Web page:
Curt Schilling, the former Major League Baseball pitcher, said no team has won a World Series in the last 20 years without cheating to do it.
Broad brush, anyone?
These sorts of statements sound like wicked honesty, but they also tend to destroy reputations needlessly and where’s the courage in that?
Schilling made his comments in an article in the Sporting News…
When asked if he ever suspected any of his 1993 Phillies teammates of using steroids, Schilling replied, “Oh, absolutely. It wasn’t something you would walk up to someone to talk about or ask them. You had your ideas. When guys showed up with 25 extra pounds on them after three months after you had seen them during the winter, you had an idea.”
Twenty years? Do the math on that. In 1991, your World Series champions were the Minnesota Twins. Anyone want to guess who was on steroids on that team?
This is the problem with “tell all” articles. They tell very little while needlessly — in some cases — impugn the character of people.
Take the comment from former Lt. Gov. Carol Molnau that’s gotten some traction in the last 24 hours.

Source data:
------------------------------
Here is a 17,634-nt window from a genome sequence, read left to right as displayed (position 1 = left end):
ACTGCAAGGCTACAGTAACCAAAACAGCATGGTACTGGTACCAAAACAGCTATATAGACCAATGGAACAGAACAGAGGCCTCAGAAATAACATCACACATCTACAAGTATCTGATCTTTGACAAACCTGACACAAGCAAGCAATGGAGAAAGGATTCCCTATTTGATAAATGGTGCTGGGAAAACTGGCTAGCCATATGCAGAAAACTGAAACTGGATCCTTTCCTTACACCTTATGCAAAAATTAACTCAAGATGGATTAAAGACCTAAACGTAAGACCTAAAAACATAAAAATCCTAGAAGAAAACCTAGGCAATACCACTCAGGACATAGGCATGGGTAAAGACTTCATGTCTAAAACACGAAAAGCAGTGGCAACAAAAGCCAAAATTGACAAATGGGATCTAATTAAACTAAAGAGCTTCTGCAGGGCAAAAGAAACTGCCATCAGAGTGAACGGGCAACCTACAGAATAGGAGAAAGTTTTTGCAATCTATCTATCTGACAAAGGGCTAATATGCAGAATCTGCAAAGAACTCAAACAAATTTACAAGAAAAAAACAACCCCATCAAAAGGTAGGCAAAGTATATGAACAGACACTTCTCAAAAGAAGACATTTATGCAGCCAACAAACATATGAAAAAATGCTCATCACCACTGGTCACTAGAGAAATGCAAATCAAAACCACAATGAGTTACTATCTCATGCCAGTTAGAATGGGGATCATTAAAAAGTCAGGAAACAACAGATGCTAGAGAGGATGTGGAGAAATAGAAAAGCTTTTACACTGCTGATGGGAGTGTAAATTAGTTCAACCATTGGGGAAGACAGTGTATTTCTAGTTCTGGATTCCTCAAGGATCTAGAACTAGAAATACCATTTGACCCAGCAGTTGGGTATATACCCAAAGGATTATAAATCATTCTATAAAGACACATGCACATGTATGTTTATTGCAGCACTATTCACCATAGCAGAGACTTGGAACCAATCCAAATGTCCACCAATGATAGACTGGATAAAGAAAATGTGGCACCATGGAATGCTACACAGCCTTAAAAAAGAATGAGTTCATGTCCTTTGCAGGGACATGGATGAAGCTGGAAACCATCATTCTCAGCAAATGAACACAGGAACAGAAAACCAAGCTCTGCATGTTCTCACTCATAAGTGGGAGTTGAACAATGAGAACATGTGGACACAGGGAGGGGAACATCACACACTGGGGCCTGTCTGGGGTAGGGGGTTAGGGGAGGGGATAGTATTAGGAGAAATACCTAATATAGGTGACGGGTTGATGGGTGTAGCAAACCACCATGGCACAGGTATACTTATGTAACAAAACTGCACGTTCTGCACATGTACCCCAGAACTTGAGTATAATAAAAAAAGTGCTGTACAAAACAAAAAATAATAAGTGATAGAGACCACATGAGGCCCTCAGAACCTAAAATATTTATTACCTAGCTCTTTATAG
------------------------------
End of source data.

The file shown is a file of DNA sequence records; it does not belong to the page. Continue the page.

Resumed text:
In an article on Huffington Post, Molnau appears to take a swipe at former governor Tim Pawlenty …
“He has a tendency to not be a good judge of what he needs,” Molnau said. “A lot of us like to have people around us that think like we do and agree with us because we don’t take criticism very well. Well that’s a good thing because you don’t have a lot of white water conflict. The thing is you never know when you’re going off because everyone’s afraid to tell you, or, the people who do, you don’t see as trustworthy anymore.”
“He surrounds himself with people that say ‘yes’ and tell him how good he’s doing, but he doesn’t have a lot of people who can take the chance at critiquing him, and that’s a problem he’s had for a long time,” Molnau added.
Is that all of the people? Some of them? Which ones? Without names, we don’t know whether it’s former spokesman Brian McClung, former chief of staff Dan McElroy or even former lieutenant governor Carol Molnau.
It’s a question that reporters need to at least ask reflexively, “who?”